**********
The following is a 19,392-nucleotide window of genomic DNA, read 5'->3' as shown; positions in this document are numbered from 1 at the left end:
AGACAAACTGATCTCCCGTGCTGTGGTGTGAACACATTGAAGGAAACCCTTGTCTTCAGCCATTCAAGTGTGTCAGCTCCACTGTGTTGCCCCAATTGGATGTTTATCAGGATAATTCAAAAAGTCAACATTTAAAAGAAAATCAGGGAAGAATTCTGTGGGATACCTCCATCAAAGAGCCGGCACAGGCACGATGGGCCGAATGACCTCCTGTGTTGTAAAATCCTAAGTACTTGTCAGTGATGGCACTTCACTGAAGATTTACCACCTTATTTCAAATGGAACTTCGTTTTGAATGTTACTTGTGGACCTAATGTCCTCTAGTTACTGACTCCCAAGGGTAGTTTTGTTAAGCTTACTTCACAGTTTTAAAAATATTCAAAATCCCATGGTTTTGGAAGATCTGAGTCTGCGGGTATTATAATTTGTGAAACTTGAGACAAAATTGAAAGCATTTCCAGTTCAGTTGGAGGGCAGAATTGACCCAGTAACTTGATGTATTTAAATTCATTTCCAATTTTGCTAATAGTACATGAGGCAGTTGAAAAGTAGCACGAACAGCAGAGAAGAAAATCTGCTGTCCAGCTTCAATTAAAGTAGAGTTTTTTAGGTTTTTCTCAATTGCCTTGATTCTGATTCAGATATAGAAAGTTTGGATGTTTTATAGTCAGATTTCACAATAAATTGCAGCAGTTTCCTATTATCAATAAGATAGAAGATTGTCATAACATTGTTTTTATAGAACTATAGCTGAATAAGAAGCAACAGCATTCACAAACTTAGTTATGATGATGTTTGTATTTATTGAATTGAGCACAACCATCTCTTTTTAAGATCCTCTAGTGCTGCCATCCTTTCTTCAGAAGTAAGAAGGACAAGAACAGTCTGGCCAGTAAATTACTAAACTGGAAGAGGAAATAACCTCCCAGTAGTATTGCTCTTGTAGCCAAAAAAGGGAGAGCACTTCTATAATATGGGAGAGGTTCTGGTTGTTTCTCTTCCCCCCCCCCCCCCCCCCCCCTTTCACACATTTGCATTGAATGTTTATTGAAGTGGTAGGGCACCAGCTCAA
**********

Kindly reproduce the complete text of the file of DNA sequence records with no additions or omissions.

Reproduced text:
The following is a 19,392-nucleotide window of genomic DNA, read 5'->3' as shown; positions in this document are numbered from 1 at the left end:
AGACAAACTGATCTCCCGTGCTGTGGTGTGAACACATTGAAGGAAACCCTTGTCTTCAGCCATTCAAGTGTGTCAGCTCCACTGTGTTGCCCCAATTGGATGTTTATCAGGATAATTCAAAAAGTCAACATTTAAAAGAAAATCAGGGAAGAATTCTGTGGGATACCTCCATCAAAGAGCCGGCACAGGCACGATGGGCCGAATGACCTCCTGTGTTGTAAAATCCTAAGTACTTGTCAGTGATGGCACTTCACTGAAGATTTACCACCTTATTTCAAATGGAACTTCGTTTTGAATGTTACTTGTGGACCTAATGTCCTCTAGTTACTGACTCCCAAGGGTAGTTTTGTTAAGCTTACTTCACAGTTTTAAAAATATTCAAAATCCCATGGTTTTGGAAGATCTGAGTCTGCGGGTATTATAATTTGTGAAACTTGAGACAAAATTGAAAGCATTTCCAGTTCAGTTGGAGGGCAGAATTGACCCAGTAACTTGATGTATTTAAATTCATTTCCAATTTTGCTAATAGTACATGAGGCAGTTGAAAAGTAGCACGAACAGCAGAGAAGAAAATCTGCTGTCCAGCTTCAATTAAAGTAGAGTTTTTTAGGTTTTTCTCAATTGCCTTGATTCTGATTCAGATATAGAAAGTTTGGATGTTTTATAGTCAGATTTCACAATAAATTGCAGCAGTTTCCTATTATCAATAAGATAGAAGATTGTCATAACATTGTTTTTATAGAACTATAGCTGAATAAGAAGCAACAGCATTCACAAACTTAGTTATGATGATGTTTGTATTTATTGAATTGAGCACAACCATCTCTTTTTAAGATCCTCTAGTGCTGCCATCCTTTCTTCAGAAGTAAGAAGGACAAGAACAGTCTGGCCAGTAAATTACTAAACTGGAAGAGGAAATAACCTCCCAGTAGTATTGCTCTTGTAGCCAAAAAAGGGAGAGCACTTCTATAATATGGGAGAGGTTCTGGTTGTTTCTCTTCCCCCCCCCCCCCCCCCCCCCTTTCACACATTTGCATTGAATGTTTATTGAAGTGGTAGGGCACCAGCTCAA